Esposizioni, the conference which took place on 27th and 28th January at the Study Centre and Communication Archive – CSAC – in Parma, places one of the most significant turning points in the debate around art history at centre stage. The conference, curated by Francesca Zanella, Francesca Gallo, Francesca Castellani, Vanja Strukeij and Stefania Zuliani, was held in the setting of Valserena Abbey, where the CSAC’s Museum-Archive is based.
The dual nature of this research centre, part of the University of Parma, acts as a stimulus for the conference’s initial keynote reflections. Created from 1968 onwards at the behest of Arturo Carlo Quintavalle, the archive is distinguished from similar institutions by its heterogeneous collection, consisting among other things of photographs, artists’ works, design and graphics. Part of this vast collection is displayed in rotation in the exhibition space within the abbey’s church, thus constituting an example of the possible explorations to which historical items may be subjected. What interpretation should be given, then, to staging or exhibiting? The various issues that make up this complex matter were addressed by means of seven strands of approach. The first session developed the topic of Guardianship as criticism: a series of case studies examined the question of the exhibition as “critical writing”, the critic’s invisible and selective view of the complex magma of the artistic phenomenon. By way of an example, Antonella Trotta’s talk, Renaissance Art Now. Botticelli re-imagined at the Victoria & Albert Museum, focused on the choices made for the London exhibition, which was structured around the popular ideal generated by the works of the Renaissance artist.
This was followed by Opere in mostra (Works on Show), in which Rita Messori’s contribution, examining the process of consuming art – and looking back at the theories of Paul Ricœur, Maurice Merleau-Ponty and Paul Valéry – brings a further protagonist into the scenario: the viewer. This provided an outlet for a recurrent point in the course of the two-day conference: the viewer’s experience as the fulfilment of the various phases of planning and executing an exhibition, and the changeable complexity of its consumption. Another issue addressed was the transformations occurring with the introduction of new technologies in the exhibition space and hence the changes which have engulfed it whenever the nature of the artworks alters. The subtle boundary between art and non-art, between study and documentation, and the crisis faced by the exhibition system was illustrated by Mario Scotti with his talk on the Oreste project and his involvement with the 48th Venice Biennale, exemplifying the abandonment of a specified authorship and the adoption of a community experience.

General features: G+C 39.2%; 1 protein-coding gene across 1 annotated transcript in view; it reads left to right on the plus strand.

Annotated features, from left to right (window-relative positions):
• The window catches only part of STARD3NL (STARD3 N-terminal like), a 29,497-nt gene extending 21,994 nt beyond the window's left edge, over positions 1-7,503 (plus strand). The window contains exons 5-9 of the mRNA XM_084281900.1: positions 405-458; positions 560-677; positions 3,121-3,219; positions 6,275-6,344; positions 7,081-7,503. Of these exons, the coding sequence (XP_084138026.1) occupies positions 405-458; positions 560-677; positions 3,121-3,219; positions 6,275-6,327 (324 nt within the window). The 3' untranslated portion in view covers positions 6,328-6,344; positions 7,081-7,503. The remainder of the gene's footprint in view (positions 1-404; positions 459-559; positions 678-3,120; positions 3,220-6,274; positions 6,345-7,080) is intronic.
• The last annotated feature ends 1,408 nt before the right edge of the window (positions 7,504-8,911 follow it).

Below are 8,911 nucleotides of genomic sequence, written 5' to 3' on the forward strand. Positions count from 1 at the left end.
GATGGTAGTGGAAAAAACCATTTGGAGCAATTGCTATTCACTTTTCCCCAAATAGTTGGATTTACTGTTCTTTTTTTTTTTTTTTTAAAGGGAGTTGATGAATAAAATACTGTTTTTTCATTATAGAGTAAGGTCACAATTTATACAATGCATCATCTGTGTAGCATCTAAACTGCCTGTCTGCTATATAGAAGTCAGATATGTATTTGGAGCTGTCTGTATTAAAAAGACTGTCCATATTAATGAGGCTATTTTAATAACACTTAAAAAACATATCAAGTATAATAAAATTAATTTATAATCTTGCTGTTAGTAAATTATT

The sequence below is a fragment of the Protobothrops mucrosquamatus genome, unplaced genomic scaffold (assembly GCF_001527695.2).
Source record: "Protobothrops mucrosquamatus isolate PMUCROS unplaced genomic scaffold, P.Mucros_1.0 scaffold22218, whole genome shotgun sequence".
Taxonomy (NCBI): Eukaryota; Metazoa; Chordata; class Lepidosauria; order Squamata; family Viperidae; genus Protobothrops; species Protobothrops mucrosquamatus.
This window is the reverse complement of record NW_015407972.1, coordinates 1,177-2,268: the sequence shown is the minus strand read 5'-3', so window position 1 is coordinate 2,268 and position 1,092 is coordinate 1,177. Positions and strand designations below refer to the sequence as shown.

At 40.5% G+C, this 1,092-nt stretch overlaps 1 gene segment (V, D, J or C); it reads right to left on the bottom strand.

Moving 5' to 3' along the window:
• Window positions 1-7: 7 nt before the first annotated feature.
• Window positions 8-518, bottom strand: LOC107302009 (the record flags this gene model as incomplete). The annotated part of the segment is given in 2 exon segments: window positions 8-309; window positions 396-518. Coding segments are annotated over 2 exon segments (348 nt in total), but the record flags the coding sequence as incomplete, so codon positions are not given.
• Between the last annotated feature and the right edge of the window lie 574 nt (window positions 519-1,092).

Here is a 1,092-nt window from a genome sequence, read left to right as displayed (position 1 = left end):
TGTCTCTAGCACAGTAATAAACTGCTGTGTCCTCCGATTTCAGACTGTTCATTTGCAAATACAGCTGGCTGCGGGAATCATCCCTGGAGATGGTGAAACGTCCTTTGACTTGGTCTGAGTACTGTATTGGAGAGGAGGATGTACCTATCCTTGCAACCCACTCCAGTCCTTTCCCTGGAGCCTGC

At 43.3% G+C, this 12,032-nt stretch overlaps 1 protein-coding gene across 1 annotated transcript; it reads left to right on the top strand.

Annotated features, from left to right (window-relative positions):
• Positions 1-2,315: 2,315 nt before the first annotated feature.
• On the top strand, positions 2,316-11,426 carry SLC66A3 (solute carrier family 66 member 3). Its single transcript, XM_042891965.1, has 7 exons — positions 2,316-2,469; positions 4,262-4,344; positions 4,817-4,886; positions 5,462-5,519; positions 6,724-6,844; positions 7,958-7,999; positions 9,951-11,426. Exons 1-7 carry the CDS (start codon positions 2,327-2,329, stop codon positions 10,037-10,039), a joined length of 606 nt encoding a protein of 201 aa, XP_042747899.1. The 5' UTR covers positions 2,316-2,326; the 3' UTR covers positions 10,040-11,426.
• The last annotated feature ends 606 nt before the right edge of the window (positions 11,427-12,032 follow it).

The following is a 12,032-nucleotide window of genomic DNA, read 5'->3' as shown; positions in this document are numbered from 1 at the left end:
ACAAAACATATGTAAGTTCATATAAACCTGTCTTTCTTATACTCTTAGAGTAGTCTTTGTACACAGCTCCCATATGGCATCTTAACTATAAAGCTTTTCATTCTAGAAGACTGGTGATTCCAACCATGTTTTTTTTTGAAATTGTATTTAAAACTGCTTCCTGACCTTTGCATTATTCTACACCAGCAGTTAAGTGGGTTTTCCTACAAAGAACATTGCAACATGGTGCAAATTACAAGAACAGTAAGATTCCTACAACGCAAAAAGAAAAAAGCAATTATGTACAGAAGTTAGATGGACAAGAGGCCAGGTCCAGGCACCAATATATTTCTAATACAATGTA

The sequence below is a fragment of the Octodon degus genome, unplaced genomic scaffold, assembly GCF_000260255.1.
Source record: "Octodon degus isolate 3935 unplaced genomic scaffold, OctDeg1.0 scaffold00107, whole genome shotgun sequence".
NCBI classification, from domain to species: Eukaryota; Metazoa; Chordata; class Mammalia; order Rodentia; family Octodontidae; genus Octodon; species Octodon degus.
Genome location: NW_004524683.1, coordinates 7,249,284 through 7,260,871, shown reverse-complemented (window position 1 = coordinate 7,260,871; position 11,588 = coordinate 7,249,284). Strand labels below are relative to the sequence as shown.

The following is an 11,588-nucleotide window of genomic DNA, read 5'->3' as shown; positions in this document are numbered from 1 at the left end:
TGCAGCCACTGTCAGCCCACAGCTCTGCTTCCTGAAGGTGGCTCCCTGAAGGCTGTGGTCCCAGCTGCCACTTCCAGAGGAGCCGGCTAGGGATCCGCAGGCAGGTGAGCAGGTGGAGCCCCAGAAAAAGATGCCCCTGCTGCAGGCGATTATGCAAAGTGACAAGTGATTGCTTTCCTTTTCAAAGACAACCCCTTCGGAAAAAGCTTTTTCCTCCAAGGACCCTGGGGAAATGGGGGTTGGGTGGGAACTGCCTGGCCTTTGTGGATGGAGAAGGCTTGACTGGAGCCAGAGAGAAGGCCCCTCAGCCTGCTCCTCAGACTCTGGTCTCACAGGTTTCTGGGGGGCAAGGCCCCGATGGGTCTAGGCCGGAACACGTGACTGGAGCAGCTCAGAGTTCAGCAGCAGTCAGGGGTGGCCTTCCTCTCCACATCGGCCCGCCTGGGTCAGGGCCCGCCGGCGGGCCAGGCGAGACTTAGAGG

The third and fourth sessions included discussions of Case Studies Twenties-Thirties, Sixties-Seventies: through an examination of specific exhibitions, individual decades were considered, deliberately chosen as turning points and periods of change. The former laid the basis for modern staging criteria and therefore constitutes an essential historical foundation to every present-day discourse on exhibition planning and fruition; the latter is significant for the new difficulties generated by the dimension of performance, audience participation and the catalogue as an additional critical view.
The conference continued with three complementary sessions concerning the History of Exhibitions, Staging and Ephemeral and Permanent. The talks presented specific examples which led to a consideration of more generalised issues regarding ways of displaying and staging: the innovative methods of presentation which make up the history of exhibitions, the analysis of specific curatorial cases, and the relationship between artwork and space, between ephemeral journey and permanent container.
In the course of the two-day conference, the exhibition was drawn upon as a sensitive instrument for recording decisions and changes, and as an interpreter of art history through the complex phenomenon of display. In her talk, based on an analysis of the Triennale del tempo libero (Free Time Triennale) in 1964, Anna Chiara Cimoli – paraphrasing Umberto Eco’s reflection after the exhibition – explicated the idea which can be considered the conference’s background music: the exhibition as the start of a journey and a search; not an arrival point, but rather a further questioning and reflection. An invitation from 1964, still open in the present day.
Images (all) Laboratorio Fotografico CSAC, Università di Parma